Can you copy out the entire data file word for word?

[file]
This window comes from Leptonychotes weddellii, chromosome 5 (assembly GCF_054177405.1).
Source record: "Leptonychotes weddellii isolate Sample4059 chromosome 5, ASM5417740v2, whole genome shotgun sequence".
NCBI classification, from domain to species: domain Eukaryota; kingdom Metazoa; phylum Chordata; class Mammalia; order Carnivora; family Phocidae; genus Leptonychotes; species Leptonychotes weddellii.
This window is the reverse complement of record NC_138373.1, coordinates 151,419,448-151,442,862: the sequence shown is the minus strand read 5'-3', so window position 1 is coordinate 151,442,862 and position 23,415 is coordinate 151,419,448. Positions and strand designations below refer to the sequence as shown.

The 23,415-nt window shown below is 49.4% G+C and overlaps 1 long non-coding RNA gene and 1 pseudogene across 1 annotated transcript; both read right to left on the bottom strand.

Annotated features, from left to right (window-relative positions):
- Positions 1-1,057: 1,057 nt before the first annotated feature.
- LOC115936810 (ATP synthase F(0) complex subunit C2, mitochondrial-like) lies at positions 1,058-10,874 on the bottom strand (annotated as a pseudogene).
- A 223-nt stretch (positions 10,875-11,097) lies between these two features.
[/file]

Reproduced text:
This window comes from Leptonychotes weddellii, chromosome 5 (assembly GCF_054177405.1).
Source record: "Leptonychotes weddellii isolate Sample4059 chromosome 5, ASM5417740v2, whole genome shotgun sequence".
NCBI classification, from domain to species: domain Eukaryota; kingdom Metazoa; phylum Chordata; class Mammalia; order Carnivora; family Phocidae; genus Leptonychotes; species Leptonychotes weddellii.
This window is the reverse complement of record NC_138373.1, coordinates 151,419,448-151,442,862: the sequence shown is the minus strand read 5'-3', so window position 1 is coordinate 151,442,862 and position 23,415 is coordinate 151,419,448. Positions and strand designations below refer to the sequence as shown.

The 23,415-nt window shown below is 49.4% G+C and overlaps 1 long non-coding RNA gene and 1 pseudogene across 1 annotated transcript; both read right to left on the bottom strand.

Annotated features, from left to right (window-relative positions):
- Positions 1-1,057: 1,057 nt before the first annotated feature.
- LOC115936810 (ATP synthase F(0) complex subunit C2, mitochondrial-like) lies at positions 1,058-10,874 on the bottom strand (annotated as a pseudogene).
- A 223-nt stretch (positions 10,875-11,097) lies between these two features.